Attack on clean air protections planned in Senate
Cross-posted from the NRDC Switchboard blog.
NRDC has obtained a copy of amendments that Sen. George Voinovich (R-Ohio) appears poised to lodge next week in the Senate Environment Committee to wage a sweeping attack on the Clean Air Act on behalf of dirty power plants. The amendments repeal, delay, and significantly weaken clean air safeguards that reduce power plant emissions of nitrogen oxides and sulfur dioxide (pollutants that cause smog and soot), as well as toxic mercury, arsenic, lead, hydrogen cyanide, and other acid gases.
The Voinovich amendments represent a complete rewrite of bipartisan legislation to strengthen the Clean Air Act cosponsored by Sens. Thomas Carper (D-Del.) and Lamar Alexander (R-Tenn.). That bill, entitled the “Clean Air Act Amendments of 2010,” could be brought to a vote in the Senate Environment Committee next week.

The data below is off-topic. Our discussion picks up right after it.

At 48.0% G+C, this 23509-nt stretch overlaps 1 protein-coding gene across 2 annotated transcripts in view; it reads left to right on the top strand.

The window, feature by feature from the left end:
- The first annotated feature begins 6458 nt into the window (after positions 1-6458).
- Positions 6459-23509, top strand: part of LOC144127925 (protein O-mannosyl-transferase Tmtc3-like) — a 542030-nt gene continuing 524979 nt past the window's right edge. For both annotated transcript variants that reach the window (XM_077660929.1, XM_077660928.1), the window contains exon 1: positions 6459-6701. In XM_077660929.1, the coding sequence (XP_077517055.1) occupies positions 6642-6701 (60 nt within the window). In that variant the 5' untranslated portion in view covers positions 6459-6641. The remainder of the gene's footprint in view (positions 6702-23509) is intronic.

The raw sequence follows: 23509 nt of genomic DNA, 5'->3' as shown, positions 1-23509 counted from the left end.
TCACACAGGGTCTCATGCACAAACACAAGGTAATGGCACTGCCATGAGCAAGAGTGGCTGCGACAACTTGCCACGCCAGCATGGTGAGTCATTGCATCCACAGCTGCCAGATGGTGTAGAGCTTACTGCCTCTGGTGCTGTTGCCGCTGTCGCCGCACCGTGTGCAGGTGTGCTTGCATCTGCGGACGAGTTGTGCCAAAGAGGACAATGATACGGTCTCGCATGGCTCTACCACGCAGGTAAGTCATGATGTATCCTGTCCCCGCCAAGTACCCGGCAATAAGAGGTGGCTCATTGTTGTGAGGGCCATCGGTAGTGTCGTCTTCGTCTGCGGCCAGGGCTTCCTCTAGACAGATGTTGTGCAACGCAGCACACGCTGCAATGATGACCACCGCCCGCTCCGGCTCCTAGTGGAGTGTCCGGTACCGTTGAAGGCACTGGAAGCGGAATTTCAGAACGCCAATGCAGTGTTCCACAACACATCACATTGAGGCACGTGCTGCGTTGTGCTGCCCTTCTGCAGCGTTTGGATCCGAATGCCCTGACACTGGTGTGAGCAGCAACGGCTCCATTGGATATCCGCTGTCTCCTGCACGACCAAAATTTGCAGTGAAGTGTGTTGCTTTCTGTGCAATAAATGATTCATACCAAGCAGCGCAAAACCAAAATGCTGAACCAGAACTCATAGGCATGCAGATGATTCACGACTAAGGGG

Sen. Voinovich’s amendments not only would drastically weaken, delay, and repeal crucial clean air and public health protection programs that EPA is carrying out to clean up dirty power plants that burn coal, oil, and natural gas. Adoption of these irresponsible amendments also would cripple the Carper-Alexander legislation, and in fact represent several giant steps backwards from the existing, stronger Clean Air Act.
Sen. Voinovich’s amendments represent the most systematic attack on air pollution cleanup measures for dirty power plants since the Bush administration’s failed, destructive “Clear Skies” legislation, also sponsored by the senator.